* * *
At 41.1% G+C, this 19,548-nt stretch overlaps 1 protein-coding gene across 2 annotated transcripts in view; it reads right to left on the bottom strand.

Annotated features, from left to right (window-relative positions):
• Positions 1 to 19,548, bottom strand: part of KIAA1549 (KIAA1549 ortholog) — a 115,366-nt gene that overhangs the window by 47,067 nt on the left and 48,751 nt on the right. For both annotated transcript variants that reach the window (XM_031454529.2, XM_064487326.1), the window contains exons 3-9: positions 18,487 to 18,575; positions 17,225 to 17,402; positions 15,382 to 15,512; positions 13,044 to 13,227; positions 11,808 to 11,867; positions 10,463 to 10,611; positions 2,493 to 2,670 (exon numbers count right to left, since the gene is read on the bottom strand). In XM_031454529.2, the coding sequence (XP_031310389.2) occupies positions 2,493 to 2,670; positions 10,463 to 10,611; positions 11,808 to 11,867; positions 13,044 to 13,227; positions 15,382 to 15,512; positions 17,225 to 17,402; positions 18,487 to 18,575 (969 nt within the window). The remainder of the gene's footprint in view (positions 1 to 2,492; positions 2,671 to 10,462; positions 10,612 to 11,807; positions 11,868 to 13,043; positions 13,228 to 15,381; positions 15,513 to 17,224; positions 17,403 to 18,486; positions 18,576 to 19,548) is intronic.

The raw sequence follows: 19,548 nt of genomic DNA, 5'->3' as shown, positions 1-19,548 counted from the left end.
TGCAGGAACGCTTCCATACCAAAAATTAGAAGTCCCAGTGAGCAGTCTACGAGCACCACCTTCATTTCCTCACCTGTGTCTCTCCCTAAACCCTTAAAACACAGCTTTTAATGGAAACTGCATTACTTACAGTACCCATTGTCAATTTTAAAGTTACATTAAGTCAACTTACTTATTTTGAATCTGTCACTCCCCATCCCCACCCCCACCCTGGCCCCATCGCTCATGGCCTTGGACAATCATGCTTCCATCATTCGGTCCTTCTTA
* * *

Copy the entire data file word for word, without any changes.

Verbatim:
At 41.1% G+C, this 19,548-nt stretch overlaps 1 protein-coding gene across 2 annotated transcripts in view; it reads right to left on the bottom strand.

Annotated features, from left to right (window-relative positions):
• Positions 1 to 19,548, bottom strand: part of KIAA1549 (KIAA1549 ortholog) — a 115,366-nt gene that overhangs the window by 47,067 nt on the left and 48,751 nt on the right. For both annotated transcript variants that reach the window (XM_031454529.2, XM_064487326.1), the window contains exons 3-9: positions 18,487 to 18,575; positions 17,225 to 17,402; positions 15,382 to 15,512; positions 13,044 to 13,227; positions 11,808 to 11,867; positions 10,463 to 10,611; positions 2,493 to 2,670 (exon numbers count right to left, since the gene is read on the bottom strand). In XM_031454529.2, the coding sequence (XP_031310389.2) occupies positions 2,493 to 2,670; positions 10,463 to 10,611; positions 11,808 to 11,867; positions 13,044 to 13,227; positions 15,382 to 15,512; positions 17,225 to 17,402; positions 18,487 to 18,575 (969 nt within the window). The remainder of the gene's footprint in view (positions 1 to 2,492; positions 2,671 to 10,462; positions 10,612 to 11,807; positions 11,868 to 13,043; positions 13,228 to 15,381; positions 15,513 to 17,224; positions 17,403 to 18,486; positions 18,576 to 19,548) is intronic.

The raw sequence follows: 19,548 nt of genomic DNA, 5'->3' as shown, positions 1-19,548 counted from the left end.
TGCAGGAACGCTTCCATACCAAAAATTAGAAGTCCCAGTGAGCAGTCTACGAGCACCACCTTCATTTCCTCACCTGTGTCTCTCCCTAAACCCTTAAAACACAGCTTTTAATGGAAACTGCATTACTTACAGTACCCATTGTCAATTTTAAAGTTACATTAAGTCAACTTACTTATTTTGAATCTGTCACTCCCCATCCCCACCCCCACCCTGGCCCCATCGCTCATGGCCTTGGACAATCATGCTTCCATCATTCGGTCCTTCTTA